Steamin’ Up The Kitchen…

I remember very well my first taste of Anchor Steam. I was in grad school, living in grad student housing. In the basement of our tower, there was the GCB – the Graduate Center Bar. A little hole in the wall, with a pool table, two or three pinball machines, a dartboard. Neon beer lights, and a bar with about eight stools. Six or seven tables scattered around what had most likely been a storage room not many years before. Spartan, simple, and yet… My friend Paul and I went down once or twice a week, when we had any money, to shoot a game of pool and have a beer. To pretend we were not stressed-out grad students for an hour, pretend we had lives other than the books. The bar featured a few beers I had never tried before. I think they catered to the tastes of the regulars, most of whom seemed to be from other parts of the country. I think I remember seeing a list that included Red Stripe, Sierra Nevada, Shiner Bock, Negra Modelo… and Anchor Steam. This was in the mid-80’s, so pickings were much slimmer than they are now. Anchor was a revelation. The crisp bready flavor of the golden malt balanced by an assertive hoppy nose, the smoothness of a lager with the intensity of an ale  – I am judging all this in retrospect, with almost 30 years of brewing, tasting and evaluating experience… At the time I probably just thought, hmm, this is really good.

When I began homebrewing, Anchor Steam was one of my first attempts at cloning. I have brewed something like this a dozen or more times, each time a little differently. I have had some success – in fact, I think the best beer I ever brewed was my first all-grain try at it. I have also had some not-quite-drinkable/not-quite-dumpable results…

There are two key ingredients that are a must in brewing this beer. It must be hopped primarily with Northern Brewer, and you must use a similar warm-tolerant lager yeast. Also key is the temperature – warm initial fermentation (lots of CO2 production, hence the “steam” reference), followed by very cool aging and conditioning.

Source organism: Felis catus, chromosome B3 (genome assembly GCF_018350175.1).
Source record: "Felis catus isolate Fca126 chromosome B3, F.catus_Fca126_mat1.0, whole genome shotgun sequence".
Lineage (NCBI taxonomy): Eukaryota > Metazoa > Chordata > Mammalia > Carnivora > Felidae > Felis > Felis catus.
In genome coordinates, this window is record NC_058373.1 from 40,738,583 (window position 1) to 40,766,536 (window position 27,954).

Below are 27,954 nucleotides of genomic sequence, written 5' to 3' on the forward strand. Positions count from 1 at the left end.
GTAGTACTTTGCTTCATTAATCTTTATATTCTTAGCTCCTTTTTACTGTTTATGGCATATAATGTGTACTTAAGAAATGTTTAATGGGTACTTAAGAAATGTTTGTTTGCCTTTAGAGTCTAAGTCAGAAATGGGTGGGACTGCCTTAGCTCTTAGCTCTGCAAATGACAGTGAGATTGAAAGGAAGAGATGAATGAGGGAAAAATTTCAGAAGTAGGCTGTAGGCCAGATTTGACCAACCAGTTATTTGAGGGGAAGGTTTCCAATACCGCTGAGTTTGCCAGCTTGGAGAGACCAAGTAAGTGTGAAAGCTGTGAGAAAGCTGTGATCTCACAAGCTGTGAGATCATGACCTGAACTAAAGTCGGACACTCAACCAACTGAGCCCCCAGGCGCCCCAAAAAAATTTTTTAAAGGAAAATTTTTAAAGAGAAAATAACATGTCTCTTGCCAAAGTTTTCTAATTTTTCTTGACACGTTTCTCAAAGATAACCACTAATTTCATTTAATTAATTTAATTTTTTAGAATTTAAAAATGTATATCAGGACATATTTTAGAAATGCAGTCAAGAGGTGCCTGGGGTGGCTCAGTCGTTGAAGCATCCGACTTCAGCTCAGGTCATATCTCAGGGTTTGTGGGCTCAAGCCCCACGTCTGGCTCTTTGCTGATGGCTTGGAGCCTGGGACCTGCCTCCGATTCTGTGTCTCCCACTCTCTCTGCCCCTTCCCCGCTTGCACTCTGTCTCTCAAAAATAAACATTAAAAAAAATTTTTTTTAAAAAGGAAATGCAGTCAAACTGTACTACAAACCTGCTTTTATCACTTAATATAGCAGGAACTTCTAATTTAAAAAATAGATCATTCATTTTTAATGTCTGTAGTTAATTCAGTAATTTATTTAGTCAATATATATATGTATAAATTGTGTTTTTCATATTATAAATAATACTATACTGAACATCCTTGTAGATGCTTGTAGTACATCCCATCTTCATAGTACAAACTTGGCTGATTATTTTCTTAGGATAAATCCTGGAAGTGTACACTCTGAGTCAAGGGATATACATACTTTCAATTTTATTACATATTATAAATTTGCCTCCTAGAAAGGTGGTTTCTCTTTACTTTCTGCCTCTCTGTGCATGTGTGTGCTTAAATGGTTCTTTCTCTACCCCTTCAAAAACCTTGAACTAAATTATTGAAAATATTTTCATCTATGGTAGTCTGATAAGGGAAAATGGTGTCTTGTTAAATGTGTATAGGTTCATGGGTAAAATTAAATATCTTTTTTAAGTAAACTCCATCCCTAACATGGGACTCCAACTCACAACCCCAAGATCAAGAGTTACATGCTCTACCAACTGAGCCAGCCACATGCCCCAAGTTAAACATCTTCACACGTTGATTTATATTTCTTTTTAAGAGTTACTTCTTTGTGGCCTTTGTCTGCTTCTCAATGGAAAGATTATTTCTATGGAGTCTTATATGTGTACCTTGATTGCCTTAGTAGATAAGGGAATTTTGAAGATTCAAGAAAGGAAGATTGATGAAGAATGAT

Anchor Steam Clone

5 gallons, all-grain


  • 10 lbs. Munton’s lager malt
  • 1 lb. Weyermann Cara-hell malt
  • 1/2 oz. East Kent Goldings hop pellets (@ 5.0% aa)
  • 1 oz. Northern Brewer hop pellets (@10.6% aa)
  • White Labs San Francisco Lager yeast (WLP810)
  • 3/4 cup corn sugar (for priming)


Crack grains. Heat 14 quarts water to 165°F. Mash in grains and hold at 152°F for 60 minutes. Heat another 13 quarts water to 170°F. Begin runoff and sparge, collecting 25 quarts sweet wort. If volume is low, add water to kettle. Bring to boil and add the EKG hops and 1/4 oz. of the Northern Brewer. Boil 30 minutes, add 1/2 oz. Northern Brewer. After 15 more minutes, add last 1/4 oz. Northern Brewer. Boil 15 more minutes (60 total) and remove from heat. Chill to 80°F, take a hydrometer reading, and pour into a sanitized fermenter, splashing well to aerate. Pitch SF Lager yeast, seal and ferment at 65 – 70°F for eight to ten days. Rack to secondary, age cool (45 – 50°F) for two weeks. Prime with corn sugar, bottle and condition two weeks at 45°F.

OG: 1055

IBU’s: 37.7

Note on style: Beer historians usually describe this style as a “necessary invention”. During the California Gold Rush days, long before refrigeration, brewers making beer for the miners and those who accompanied them used a lager yeast but couldn’t keep the fermenting beer cold. Others claim that the first Steam beers may have been made with the equivalent of a sourdough yeast. Either way, it is a hybrid, with an ale-like malt and hop profile but lager-like conditioning. The last of many breweries at one time producing this style, also known as California Common Beer, Anchor Steam nearly went out of business in the 60’s before Fritz Maytag (heir to the appliance fortune) bought it, revived it and made it a very profitable brewery.

Note on yeast: I love this WLP810 yeast – not only for Steam beer but it can be used for almost any lager style when you can’t be sure of colder temperatures. It is understood that White Labs’ culture comes from Anchor themselves, so you can’t choose a more authentic yeast for this recipe.